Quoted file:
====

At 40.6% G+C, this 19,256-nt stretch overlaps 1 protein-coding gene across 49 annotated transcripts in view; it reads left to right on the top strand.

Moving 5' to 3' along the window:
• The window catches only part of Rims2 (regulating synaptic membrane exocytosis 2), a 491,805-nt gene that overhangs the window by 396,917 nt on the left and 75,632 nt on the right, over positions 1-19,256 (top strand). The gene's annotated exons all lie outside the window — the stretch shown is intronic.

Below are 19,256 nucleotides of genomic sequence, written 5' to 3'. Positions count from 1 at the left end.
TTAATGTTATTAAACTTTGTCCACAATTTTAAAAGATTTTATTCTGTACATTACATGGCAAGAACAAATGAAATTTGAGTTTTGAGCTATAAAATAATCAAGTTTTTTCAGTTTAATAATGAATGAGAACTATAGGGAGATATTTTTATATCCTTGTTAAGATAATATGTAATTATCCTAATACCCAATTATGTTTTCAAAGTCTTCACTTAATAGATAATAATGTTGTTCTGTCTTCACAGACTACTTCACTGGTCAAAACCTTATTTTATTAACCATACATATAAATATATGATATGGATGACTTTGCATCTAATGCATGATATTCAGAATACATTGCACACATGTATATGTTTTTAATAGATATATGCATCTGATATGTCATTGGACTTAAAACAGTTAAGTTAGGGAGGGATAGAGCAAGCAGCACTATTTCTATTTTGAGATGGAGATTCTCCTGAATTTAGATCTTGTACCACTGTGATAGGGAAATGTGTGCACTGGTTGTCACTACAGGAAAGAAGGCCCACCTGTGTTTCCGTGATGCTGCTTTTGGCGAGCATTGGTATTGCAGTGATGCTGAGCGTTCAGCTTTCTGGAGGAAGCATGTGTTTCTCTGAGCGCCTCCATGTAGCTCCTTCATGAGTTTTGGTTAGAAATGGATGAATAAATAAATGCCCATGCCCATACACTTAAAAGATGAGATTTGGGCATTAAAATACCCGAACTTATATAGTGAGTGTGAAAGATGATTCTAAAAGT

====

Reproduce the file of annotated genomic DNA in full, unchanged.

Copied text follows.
At 40.6% G+C, this 19,256-nt stretch overlaps 1 protein-coding gene across 49 annotated transcripts in view; it reads left to right on the top strand.

Moving 5' to 3' along the window:
• The window catches only part of Rims2 (regulating synaptic membrane exocytosis 2), a 491,805-nt gene that overhangs the window by 396,917 nt on the left and 75,632 nt on the right, over positions 1-19,256 (top strand). The gene's annotated exons all lie outside the window — the stretch shown is intronic.

Below are 19,256 nucleotides of genomic sequence, written 5' to 3'. Positions count from 1 at the left end.
TTAATGTTATTAAACTTTGTCCACAATTTTAAAAGATTTTATTCTGTACATTACATGGCAAGAACAAATGAAATTTGAGTTTTGAGCTATAAAATAATCAAGTTTTTTCAGTTTAATAATGAATGAGAACTATAGGGAGATATTTTTATATCCTTGTTAAGATAATATGTAATTATCCTAATACCCAATTATGTTTTCAAAGTCTTCACTTAATAGATAATAATGTTGTTCTGTCTTCACAGACTACTTCACTGGTCAAAACCTTATTTTATTAACCATACATATAAATATATGATATGGATGACTTTGCATCTAATGCATGATATTCAGAATACATTGCACACATGTATATGTTTTTAATAGATATATGCATCTGATATGTCATTGGACTTAAAACAGTTAAGTTAGGGAGGGATAGAGCAAGCAGCACTATTTCTATTTTGAGATGGAGATTCTCCTGAATTTAGATCTTGTACCACTGTGATAGGGAAATGTGTGCACTGGTTGTCACTACAGGAAAGAAGGCCCACCTGTGTTTCCGTGATGCTGCTTTTGGCGAGCATTGGTATTGCAGTGATGCTGAGCGTTCAGCTTTCTGGAGGAAGCATGTGTTTCTCTGAGCGCCTCCATGTAGCTCCTTCATGAGTTTTGGTTAGAAATGGATGAATAAATAAATGCCCATGCCCATACACTTAAAAGATGAGATTTGGGCATTAAAATACCCGAACTTATATAGTGAGTGTGAAAGATGATTCTAAAAGT